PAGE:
If you are developing using Node, there’s a Node.js module, node-beacon-scanner, that allows you to scan Bluetooth beacon packets and parse the packet data.
While Node tends to be associated with Linux, servers and hence web sites, Node can also be used on small single board computers such as the Raspberry Pi. Hence, this module provides an easy way to scan for Beacons and other Bluetooth devices.
The module supports iBeacon and Eddystone and outputs the MAC address, local name, transmit power level, RSSI and the iBeacon/Eddystone specific attributes.
We recently came across a Python library, BeaconTools, for working with various types of Bluetooth LE Beacon. It supports iBeacon, Eddystone and Estimote beacons, extracting information from raw binary beacon advertisements. It can also work as a beacon scanner.
Sparrow is an open source Graphical Bluetooth and WiFi Analyzer for Linux. It provides a 2.4 GHz and 5 GHz spectrum view, listens for Bluetooth LE advertising and tracks advertisement or iBeacons advertisement sources. It can also be used to advertise iBeacon.
Sparrow is useful for advanced users who need to diagnose more advanced problems related to interference or which part of a system isn’t working.
Scapy is a useful command line Python program, that works on Linux, that enables the user to send, sniff and dissect network packets, including Bluetooth LE. It can be used for testing, development and security testing.
There’s a useful tool called bettercap that claims to be the “Swiss Army knife for WiFi, Bluetooth Low Energy, wireless HID hijacking and Ethernet networks reconnaissance and MITM attacks”.
While you might want to use it to test Bluetooth LE security, a more interesting use is for debugging Bluetooth LE. If you are scanning for advertising or creating or using GATT, for example with a beacon, it’s sometimes useful to have a separate way of exercising Bluetooth LE.
Bettercap is written in Go and runs on GNU/Linux, BSD, Android, Apple macOS and the Microsoft Windows. However, a bug in Windows and macOS prevents the Bluetooth commands from working. Hence, it’s for Linux or Android only.
Better caps runs in the browser and you can create scripts.
There’s a new command line Python-based utility for Linux called Bleah that describes itself as a “BLE scanner for smart devices hacking”. Don’t let the ‘hacking’ part put you off – all it does is scan for devices and enumerate/use Bluetooth GATT Service much like the many apps for iOS and Android like Nordic nRF Connect. Nevertheless, it’s useful should you need to do these things from Linux rather than mobile apps.
If you use this utility (or mobile apps) you need to be aware that most Beacons are not connectable by default and most have password protected Bluetooth Services preventing you writing to them without having written the password to a specific Service. You will need to read the documentation for the beacon to determine how to make it connectable and to ascertain the default password.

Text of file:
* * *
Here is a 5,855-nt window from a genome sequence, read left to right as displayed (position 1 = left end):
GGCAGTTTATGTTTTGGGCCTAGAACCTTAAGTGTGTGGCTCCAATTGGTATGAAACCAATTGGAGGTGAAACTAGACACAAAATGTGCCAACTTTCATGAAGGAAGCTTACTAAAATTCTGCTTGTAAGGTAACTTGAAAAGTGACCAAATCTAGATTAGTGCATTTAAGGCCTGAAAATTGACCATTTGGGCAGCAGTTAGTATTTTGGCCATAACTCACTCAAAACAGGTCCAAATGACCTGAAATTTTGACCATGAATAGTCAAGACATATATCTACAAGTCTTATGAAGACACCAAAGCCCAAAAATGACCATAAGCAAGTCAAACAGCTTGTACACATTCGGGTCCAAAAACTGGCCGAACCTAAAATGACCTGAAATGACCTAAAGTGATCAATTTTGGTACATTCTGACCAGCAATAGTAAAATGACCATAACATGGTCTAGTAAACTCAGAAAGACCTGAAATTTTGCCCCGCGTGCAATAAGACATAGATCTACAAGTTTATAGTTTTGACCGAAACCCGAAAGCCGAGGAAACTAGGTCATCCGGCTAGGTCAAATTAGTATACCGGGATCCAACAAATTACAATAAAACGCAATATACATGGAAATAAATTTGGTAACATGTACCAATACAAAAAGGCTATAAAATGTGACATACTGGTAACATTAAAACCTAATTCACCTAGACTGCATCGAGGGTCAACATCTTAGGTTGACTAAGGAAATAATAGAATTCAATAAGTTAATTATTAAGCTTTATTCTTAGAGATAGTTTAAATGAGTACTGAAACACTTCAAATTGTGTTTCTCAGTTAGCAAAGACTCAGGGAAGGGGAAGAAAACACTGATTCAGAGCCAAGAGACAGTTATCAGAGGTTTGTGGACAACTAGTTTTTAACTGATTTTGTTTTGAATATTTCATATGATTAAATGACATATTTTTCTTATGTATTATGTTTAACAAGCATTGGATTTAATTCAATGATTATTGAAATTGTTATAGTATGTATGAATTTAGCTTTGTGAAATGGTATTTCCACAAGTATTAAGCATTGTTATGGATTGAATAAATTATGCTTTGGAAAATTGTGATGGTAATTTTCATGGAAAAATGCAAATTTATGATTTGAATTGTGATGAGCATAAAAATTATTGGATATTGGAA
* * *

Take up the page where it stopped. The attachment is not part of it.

One of the difficulties of developing Beacon applications on (usually Linux) single single board computers (SBCs) is the difficulty in programming Bluetooth LE. We previously gave a few pointers.
To make things much easier, there’s a new pure Python module python-hcipy written using only the Python standard library for interacting with the Bluetooth HCI.
“The primary benefit of using this module is the lack of having any dependency on: PyBluez Python & C based module, the bluetoothd service or D-Bus; this module just uses the standard Python socket API.”
It currently supports BLE Adapter controller and querying, advertising, GATT Client (Central role),GATT Server (Peripheral role) and scanning.
Beacons don’t just work with smartphones. They can work with any other devices that have Bluetoooth LE. This includes Single Board Computers (SBCs) such as the Raspberry Pi 3 and new $10 Pi Zero W that include Bluetooth 4.1.
Pi zero Wireless
If you take a look at our article on Implementation Types, the smartphone app or gateway in each scenario could equally be a SBC.
For sensing and RTLS applications, the SBC can do additional pre-processing to extract and/or filter sensor data. It can also do post processing to aggregate data and/or reformat for specific IoT platforms. Another advantage of a SBC over a gateway is that data can be cached when WiFi or Internet connectivity isn’t available and queued for sending later so that the data isn’t lost.